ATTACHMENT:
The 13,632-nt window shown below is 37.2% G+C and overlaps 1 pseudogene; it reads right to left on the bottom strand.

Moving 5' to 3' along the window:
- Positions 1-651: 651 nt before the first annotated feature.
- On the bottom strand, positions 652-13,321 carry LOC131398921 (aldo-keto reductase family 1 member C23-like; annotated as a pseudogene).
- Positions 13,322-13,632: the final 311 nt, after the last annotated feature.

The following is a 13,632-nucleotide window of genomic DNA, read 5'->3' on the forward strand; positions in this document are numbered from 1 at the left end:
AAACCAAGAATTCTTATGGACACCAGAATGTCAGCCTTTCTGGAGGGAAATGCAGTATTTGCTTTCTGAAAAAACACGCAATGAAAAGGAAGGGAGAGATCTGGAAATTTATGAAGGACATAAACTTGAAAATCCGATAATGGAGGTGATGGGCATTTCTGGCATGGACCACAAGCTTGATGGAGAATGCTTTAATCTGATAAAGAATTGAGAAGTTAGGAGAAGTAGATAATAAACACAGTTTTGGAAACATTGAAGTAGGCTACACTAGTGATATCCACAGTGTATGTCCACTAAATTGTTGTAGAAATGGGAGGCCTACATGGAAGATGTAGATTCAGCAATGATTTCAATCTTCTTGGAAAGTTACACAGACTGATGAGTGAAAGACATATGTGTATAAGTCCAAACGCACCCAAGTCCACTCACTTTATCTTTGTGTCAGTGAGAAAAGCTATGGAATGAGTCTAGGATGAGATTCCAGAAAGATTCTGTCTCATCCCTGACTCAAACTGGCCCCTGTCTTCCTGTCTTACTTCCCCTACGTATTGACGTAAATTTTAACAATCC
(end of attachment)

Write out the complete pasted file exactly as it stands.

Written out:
The 13,632-nt window shown below is 37.2% G+C and overlaps 1 pseudogene; it reads right to left on the bottom strand.

Moving 5' to 3' along the window:
- Positions 1-651: 651 nt before the first annotated feature.
- On the bottom strand, positions 652-13,321 carry LOC131398921 (aldo-keto reductase family 1 member C23-like; annotated as a pseudogene).
- Positions 13,322-13,632: the final 311 nt, after the last annotated feature.

The following is a 13,632-nucleotide window of genomic DNA, read 5'->3' on the forward strand; positions in this document are numbered from 1 at the left end:
AAACCAAGAATTCTTATGGACACCAGAATGTCAGCCTTTCTGGAGGGAAATGCAGTATTTGCTTTCTGAAAAAACACGCAATGAAAAGGAAGGGAGAGATCTGGAAATTTATGAAGGACATAAACTTGAAAATCCGATAATGGAGGTGATGGGCATTTCTGGCATGGACCACAAGCTTGATGGAGAATGCTTTAATCTGATAAAGAATTGAGAAGTTAGGAGAAGTAGATAATAAACACAGTTTTGGAAACATTGAAGTAGGCTACACTAGTGATATCCACAGTGTATGTCCACTAAATTGTTGTAGAAATGGGAGGCCTACATGGAAGATGTAGATTCAGCAATGATTTCAATCTTCTTGGAAAGTTACACAGACTGATGAGTGAAAGACATATGTGTATAAGTCCAAACGCACCCAAGTCCACTCACTTTATCTTTGTGTCAGTGAGAAAAGCTATGGAATGAGTCTAGGATGAGATTCCAGAAAGATTCTGTCTCATCCCTGACTCAAACTGGCCCCTGTCTTCCTGTCTTACTTCCCCTACGTATTGACGTAAATTTTAACAATCC